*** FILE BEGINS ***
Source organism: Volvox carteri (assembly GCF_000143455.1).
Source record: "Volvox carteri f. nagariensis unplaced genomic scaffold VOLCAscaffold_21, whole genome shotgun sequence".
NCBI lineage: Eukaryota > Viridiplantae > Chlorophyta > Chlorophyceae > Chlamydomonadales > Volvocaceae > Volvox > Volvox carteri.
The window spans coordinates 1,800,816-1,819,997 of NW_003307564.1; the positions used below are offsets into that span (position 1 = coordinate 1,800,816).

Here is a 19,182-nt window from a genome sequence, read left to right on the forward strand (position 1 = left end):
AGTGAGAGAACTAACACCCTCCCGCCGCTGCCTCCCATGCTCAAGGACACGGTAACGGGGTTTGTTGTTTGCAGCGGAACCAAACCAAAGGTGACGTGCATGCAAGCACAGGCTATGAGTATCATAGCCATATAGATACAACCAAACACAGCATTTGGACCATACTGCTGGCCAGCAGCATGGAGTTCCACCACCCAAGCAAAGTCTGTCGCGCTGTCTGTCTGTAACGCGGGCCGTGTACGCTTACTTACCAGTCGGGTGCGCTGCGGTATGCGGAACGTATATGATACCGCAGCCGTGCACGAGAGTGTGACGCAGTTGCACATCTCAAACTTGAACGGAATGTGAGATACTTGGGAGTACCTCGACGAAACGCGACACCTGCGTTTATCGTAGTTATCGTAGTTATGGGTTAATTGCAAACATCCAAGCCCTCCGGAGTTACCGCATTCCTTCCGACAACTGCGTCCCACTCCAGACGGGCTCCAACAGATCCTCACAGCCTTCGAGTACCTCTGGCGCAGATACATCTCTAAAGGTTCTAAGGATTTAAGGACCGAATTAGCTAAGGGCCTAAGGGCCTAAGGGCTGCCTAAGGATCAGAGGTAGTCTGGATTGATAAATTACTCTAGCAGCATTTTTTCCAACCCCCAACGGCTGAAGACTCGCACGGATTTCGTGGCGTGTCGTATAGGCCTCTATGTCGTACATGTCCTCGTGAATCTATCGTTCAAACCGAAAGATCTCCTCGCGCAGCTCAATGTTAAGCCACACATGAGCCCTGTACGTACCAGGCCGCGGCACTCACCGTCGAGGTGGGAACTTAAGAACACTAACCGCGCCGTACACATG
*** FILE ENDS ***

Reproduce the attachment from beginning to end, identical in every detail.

Source organism: Volvox carteri (assembly GCF_000143455.1).
Source record: "Volvox carteri f. nagariensis unplaced genomic scaffold VOLCAscaffold_21, whole genome shotgun sequence".
NCBI lineage: Eukaryota > Viridiplantae > Chlorophyta > Chlorophyceae > Chlamydomonadales > Volvocaceae > Volvox > Volvox carteri.
The window spans coordinates 1,800,816-1,819,997 of NW_003307564.1; the positions used below are offsets into that span (position 1 = coordinate 1,800,816).

Here is a 19,182-nt window from a genome sequence, read left to right on the forward strand (position 1 = left end):
AGTGAGAGAACTAACACCCTCCCGCCGCTGCCTCCCATGCTCAAGGACACGGTAACGGGGTTTGTTGTTTGCAGCGGAACCAAACCAAAGGTGACGTGCATGCAAGCACAGGCTATGAGTATCATAGCCATATAGATACAACCAAACACAGCATTTGGACCATACTGCTGGCCAGCAGCATGGAGTTCCACCACCCAAGCAAAGTCTGTCGCGCTGTCTGTCTGTAACGCGGGCCGTGTACGCTTACTTACCAGTCGGGTGCGCTGCGGTATGCGGAACGTATATGATACCGCAGCCGTGCACGAGAGTGTGACGCAGTTGCACATCTCAAACTTGAACGGAATGTGAGATACTTGGGAGTACCTCGACGAAACGCGACACCTGCGTTTATCGTAGTTATCGTAGTTATGGGTTAATTGCAAACATCCAAGCCCTCCGGAGTTACCGCATTCCTTCCGACAACTGCGTCCCACTCCAGACGGGCTCCAACAGATCCTCACAGCCTTCGAGTACCTCTGGCGCAGATACATCTCTAAAGGTTCTAAGGATTTAAGGACCGAATTAGCTAAGGGCCTAAGGGCCTAAGGGCTGCCTAAGGATCAGAGGTAGTCTGGATTGATAAATTACTCTAGCAGCATTTTTTCCAACCCCCAACGGCTGAAGACTCGCACGGATTTCGTGGCGTGTCGTATAGGCCTCTATGTCGTACATGTCCTCGTGAATCTATCGTTCAAACCGAAAGATCTCCTCGCGCAGCTCAATGTTAAGCCACACATGAGCCCTGTACGTACCAGGCCGCGGCACTCACCGTCGAGGTGGGAACTTAAGAACACTAACCGCGCCGTACACATG